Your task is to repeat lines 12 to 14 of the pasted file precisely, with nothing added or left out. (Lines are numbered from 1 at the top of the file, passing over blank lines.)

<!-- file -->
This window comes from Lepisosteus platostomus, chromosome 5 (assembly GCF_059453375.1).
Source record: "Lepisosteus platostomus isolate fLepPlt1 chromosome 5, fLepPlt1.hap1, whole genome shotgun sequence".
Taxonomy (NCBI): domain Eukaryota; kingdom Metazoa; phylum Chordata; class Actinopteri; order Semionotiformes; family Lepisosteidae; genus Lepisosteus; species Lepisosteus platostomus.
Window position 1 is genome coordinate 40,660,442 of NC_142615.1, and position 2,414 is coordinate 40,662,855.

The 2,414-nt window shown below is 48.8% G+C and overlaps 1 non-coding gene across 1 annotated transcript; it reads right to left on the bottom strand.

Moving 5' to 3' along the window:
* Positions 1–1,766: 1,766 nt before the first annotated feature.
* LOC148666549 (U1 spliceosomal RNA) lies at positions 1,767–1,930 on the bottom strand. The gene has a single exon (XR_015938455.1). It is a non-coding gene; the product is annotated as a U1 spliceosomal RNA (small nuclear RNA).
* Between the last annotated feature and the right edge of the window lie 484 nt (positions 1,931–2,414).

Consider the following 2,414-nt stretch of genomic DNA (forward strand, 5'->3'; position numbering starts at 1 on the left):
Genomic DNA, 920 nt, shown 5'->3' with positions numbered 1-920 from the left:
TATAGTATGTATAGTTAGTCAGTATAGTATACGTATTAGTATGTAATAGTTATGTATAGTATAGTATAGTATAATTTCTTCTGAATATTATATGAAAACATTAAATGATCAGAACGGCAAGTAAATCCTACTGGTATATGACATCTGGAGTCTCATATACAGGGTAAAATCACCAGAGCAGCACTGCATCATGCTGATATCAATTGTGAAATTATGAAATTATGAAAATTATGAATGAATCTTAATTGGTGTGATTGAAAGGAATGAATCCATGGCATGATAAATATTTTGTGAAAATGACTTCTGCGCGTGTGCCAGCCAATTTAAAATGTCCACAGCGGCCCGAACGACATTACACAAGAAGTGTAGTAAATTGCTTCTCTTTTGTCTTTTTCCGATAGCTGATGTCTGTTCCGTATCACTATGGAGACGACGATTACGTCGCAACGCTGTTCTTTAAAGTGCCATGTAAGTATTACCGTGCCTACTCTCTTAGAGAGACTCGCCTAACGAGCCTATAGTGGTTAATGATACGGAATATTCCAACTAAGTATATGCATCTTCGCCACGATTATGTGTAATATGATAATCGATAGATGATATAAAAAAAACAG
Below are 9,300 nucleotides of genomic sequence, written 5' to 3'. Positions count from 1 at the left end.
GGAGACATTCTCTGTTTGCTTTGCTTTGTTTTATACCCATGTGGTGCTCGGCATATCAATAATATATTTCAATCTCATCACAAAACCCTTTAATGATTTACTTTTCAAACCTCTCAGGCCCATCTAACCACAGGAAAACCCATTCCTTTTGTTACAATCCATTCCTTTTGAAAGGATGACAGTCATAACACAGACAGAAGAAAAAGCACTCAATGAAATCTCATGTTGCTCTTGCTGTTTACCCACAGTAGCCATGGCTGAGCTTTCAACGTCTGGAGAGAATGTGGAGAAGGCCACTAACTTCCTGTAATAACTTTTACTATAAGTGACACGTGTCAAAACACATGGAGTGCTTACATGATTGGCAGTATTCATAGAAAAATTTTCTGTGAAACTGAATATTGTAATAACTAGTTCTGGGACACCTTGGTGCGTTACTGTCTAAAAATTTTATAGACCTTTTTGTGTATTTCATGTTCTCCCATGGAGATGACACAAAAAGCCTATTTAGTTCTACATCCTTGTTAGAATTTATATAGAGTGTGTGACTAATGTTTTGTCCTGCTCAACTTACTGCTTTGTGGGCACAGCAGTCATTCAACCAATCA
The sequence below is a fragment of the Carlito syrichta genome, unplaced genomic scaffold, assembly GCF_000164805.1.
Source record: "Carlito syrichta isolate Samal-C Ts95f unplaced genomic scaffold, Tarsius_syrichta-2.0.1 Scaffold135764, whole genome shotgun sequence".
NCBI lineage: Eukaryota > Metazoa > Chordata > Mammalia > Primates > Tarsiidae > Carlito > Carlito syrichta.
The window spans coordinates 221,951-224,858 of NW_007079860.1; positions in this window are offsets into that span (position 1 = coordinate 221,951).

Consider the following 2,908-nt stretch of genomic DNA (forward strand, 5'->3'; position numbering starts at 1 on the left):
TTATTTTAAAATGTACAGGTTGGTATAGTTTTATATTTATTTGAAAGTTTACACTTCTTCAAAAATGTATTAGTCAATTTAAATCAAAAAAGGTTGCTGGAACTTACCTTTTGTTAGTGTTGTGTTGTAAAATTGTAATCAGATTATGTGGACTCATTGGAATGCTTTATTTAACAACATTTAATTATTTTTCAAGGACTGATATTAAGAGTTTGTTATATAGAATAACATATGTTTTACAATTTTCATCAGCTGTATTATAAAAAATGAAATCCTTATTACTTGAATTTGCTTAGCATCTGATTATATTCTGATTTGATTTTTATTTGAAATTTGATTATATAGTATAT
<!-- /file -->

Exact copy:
TATAGTATGTATAGTTAGTCAGTATAGTATACGTATTAGTATGTAATAGTTATGTATAGTATAGTATAGTATAATTTCTTCTGAATATTATATGAAAACATTAAATGATCAGAACGGCAAGTAAATCCTACTGGTATATGACATCTGGAGTCTCATATACAGGGTAAAATCACCAGAGCAGCACTGCATCATGCTGATATCAATTGTGAAATTATGAAATTATGAAAATTATGAATGAATCTTAATTGGTGTGATTGAAAGGAATGAATCCATGGCATGATAAATATTTTGTGAAAATGACTTCTGCGCGTGTGCCAGCCAATTTAAAATGTCCACAGCGGCCCGAACGACATTACACAAGAAGTGTAGTAAATTGCTTCTCTTTTGTCTTTTTCCGATAGCTGATGTCTGTTCCGTATCACTATGGAGACGACGATTACGTCGCAACGCTGTTCTTTAAAGTGCCATGTAAGTATTACCGTGCCTACTCTCTTAGAGAGACTCGCCTAACGAGCCTATAGTGGTTAATGATACGGAATATTCCAACTAAGTATATGCATCTTCGCCACGATTATGTGTAATATGATAATCGATAGATGATATAAAAAAAACAG
Below are 9,300 nucleotides of genomic sequence, written 5' to 3'. Positions count from 1 at the left end.
GGAGACATTCTCTGTTTGCTTTGCTTTGTTTTATACCCATGTGGTGCTCGGCATATCAATAATATATTTCAATCTCATCACAAAACCCTTTAATGATTTACTTTTCAAACCTCTCAGGCCCATCTAACCACAGGAAAACCCATTCCTTTTGTTACAATCCATTCCTTTTGAAAGGATGACAGTCATAACACAGACAGAAGAAAAAGCACTCAATGAAATCTCATGTTGCTCTTGCTGTTTACCCACAGTAGCCATGGCTGAGCTTTCAACGTCTGGAGAGAATGTGGAGAAGGCCACTAACTTCCTGTAATAACTTTTACTATAAGTGACACGTGTCAAAACACATGGAGTGCTTACATGATTGGCAGTATTCATAGAAAAATTTTCTGTGAAACTGAATATTGTAATAACTAGTTCTGGGACACCTTGGTGCGTTACTGTCTAAAAATTTTATAGACCTTTTTGTGTATTTCATGTTCTCCCATGGAGATGACACAAAAAGCCTATTTAGTTCTACATCCTTGTTAGAATTTATATAGAGTGTGTGACTAATGTTTTGTCCTGCTCAACTTACTGCTTTGTGGGCACAGCAGTCATTCAACCAATCA